What do the stars actually mean?
These days we are asked to rate pretty much everything. From our transactions online and holiday accommodation to books we’ve read and music we listen to. The question is what purpose does this achieve? The answer, to influence others to also buy or not.
I’m writing this now as it’s still early for me and my books have not been rated yet.
I rarely rate things, with the exception of on ebay. I don’t see why I should leave a track record of everything I’ve done, every place I’ve been and everything I’ve thought about it. For me I like to close the world out when I read and not have to then fill in surveys of what I’ve been doing. I mean it would be a bit like keeping a document online and updating it with my thoughts on books, there for all the world to see… hang on.
I get in some areas it’s important for there to be a track record of how good an experience has been. The afore-mentioned ebay is a case in point; there are scams out there so a list of happy customers helps differentiate good and genuine sellers from bad ones.
But do we need this where the whole experience is subjective?
I don’t really bother reading other people’s ratings too much. I have many reasons for this, one being when I read a book it’s about me and the book, I don’t want other people’s opinions colouring my experience. There is that danger that because everyone says a book is good I will have higher expectations of it. I know there is the whole argument being a strong person won’t let that happen, but if influencing didn’t work why do they have these things? And why does the marketing and advertising world spend so long and so much on doing it?
For me part of the journey of reading is the gamble taken when I take a leap into the unknown with a new author. I’ve read books I’ve loved and read other things by the author that I love as much, or other times the rest of the things I’ve read have disappointed. The fact is this is a conclusion I have reached with no help and I like it like that. It does mean I’ve picked up some rotten books at times but again it’s all part of the joy of reading for me, not knowing what I am going to get.
When I say I don’t like ratings I’m talking about the numbers out of five or the short reviews “Excellent” or “Rubbish”, because what exactly does this tell me? I’m not a fan of romance novels so if asked to read one and then rate it, the chances are I’ll give it a low rating, if that’s all I do it’s not really fair to the writer as those who will base their opinions on what I have done do not know the reason for this, or they may love romance literature. The same works the other way round I could give ten stars to a book I love, say a massive tome on the history of a small country; but someone with no interest in that country and who is not a fan of history isn’t going to come to the same conclusion.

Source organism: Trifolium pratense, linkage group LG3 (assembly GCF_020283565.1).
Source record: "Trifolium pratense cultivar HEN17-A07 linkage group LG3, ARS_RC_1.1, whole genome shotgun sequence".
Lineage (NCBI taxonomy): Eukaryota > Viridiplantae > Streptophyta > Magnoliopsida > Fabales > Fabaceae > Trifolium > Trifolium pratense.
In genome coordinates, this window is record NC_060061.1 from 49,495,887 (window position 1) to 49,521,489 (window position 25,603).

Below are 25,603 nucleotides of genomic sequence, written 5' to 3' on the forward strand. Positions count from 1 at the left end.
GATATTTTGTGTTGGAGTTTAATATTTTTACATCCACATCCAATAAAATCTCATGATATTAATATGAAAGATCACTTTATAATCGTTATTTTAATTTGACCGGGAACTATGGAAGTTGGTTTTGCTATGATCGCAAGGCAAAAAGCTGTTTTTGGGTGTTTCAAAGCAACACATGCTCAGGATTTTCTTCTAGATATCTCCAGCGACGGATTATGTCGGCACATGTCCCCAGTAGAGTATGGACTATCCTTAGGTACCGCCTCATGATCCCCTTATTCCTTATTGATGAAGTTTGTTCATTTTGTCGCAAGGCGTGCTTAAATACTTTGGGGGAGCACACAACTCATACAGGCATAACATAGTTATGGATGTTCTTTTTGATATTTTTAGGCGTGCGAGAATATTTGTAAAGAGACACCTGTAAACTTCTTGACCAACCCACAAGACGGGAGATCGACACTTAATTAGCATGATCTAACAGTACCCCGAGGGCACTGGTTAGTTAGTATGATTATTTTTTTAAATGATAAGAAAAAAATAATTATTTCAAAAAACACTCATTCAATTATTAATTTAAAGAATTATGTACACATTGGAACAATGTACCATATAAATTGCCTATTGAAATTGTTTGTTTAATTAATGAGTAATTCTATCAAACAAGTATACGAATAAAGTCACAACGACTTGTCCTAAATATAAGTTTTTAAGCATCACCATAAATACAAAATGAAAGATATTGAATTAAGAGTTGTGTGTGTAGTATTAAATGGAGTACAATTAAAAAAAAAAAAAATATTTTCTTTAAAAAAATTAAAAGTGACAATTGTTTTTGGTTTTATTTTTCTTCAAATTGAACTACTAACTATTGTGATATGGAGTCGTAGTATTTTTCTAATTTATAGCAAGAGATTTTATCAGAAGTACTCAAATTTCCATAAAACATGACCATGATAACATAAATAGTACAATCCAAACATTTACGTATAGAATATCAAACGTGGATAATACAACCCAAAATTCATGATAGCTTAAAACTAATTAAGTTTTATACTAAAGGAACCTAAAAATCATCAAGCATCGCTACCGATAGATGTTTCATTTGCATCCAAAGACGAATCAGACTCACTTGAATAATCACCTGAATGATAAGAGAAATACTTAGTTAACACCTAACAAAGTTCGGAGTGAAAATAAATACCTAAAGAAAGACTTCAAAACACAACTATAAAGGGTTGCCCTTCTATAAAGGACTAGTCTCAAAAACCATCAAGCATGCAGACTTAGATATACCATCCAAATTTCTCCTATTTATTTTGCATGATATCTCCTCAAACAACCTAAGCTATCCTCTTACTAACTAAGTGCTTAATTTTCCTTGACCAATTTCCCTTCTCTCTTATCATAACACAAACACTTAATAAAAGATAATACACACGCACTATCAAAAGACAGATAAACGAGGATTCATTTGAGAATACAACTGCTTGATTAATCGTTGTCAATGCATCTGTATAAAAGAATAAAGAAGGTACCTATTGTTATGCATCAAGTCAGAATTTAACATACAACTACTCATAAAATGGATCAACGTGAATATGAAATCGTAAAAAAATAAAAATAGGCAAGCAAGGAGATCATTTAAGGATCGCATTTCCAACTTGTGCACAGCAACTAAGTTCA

A case in point is Moby Dick. I’ve read it and… really struggled with it; it was almost painful but the completest in me won’t let me not finish a novel. Honestly is was such hard work. Amazon have it at four out of five stars, I have no idea how it managed that. I just remember pages and pages about the use of whale oil in dry overly complex text and very little action at all.
With four stars it should generally be considered a good book but (and I know I could well be proven wrong here) I’ve not found anyone who started to read it who enjoyed it.
Even then some people are generous and if they quite liked something will give it four or five stars, for others only a very few will ever get their high scores; it’s an uneven playing ground. The same works the other way, for some one star is ok but far from perfect for others it means near on terrible. So put all these together and you have a very odd score. I know people say the Laws of Averages will work it out, but I refer back to my Moby Dick example.
Another example I can think of is a Doctor Who novel called White Darkness. This was released in 1993 and I loved it. It’s set in Haiti in the early 20th century and I thoroughly enjoyed it. I expected it to score well but it’s only got just over two stars. As a reader this might put me off, but then it’s only got two reviews so if I added mine the score would improve. Does this change the nature of the novel and how you might feel if you read it? As a book it’s no way near as well known as Moby Dick, so where that got hundreds of reviews this will never get as many. The Law of Averages is not fair for this in comparison, does that make it a worse book? I know which one I would read again.
I suppose my point being is as a writer, you don’t need to chase scores, just write what you feel is good and do your best to get it to the audience you had in mind who will appreciate it. Of course that doesn’t mean we shouldn’t try our best and learn how to improve, but we’d sacrifice so much of what we were capable of if we tried to keep everyone happy to get the scores, but didn’t write what was actually our voice.
If we are looking for commercial success, which we all are really, we do have to pay attention to how a book is doing but there are so many better ways.
I’m all for a like button, if you don’t like it don’t press it. After all the only time I do leave reviews on hotel websites is if I’ve a complaint, if it was good and what I expected I don’t. From conversations I know more people who do that same than review for all outcomes. Therefore these ratings will always be biased by extreme opinions. The other option is the other extreme, reviews giving proper reasons why that reader felt the way they did. But simple 0/5 “That was rubbish” or whatever should not, I feel, influence others on if they read the book.
In conclusion I feel with literature taking that leap into the unknown is a good thing, we don’t need what everyone else thought neatly packaged up in to a couple of words or numbers.
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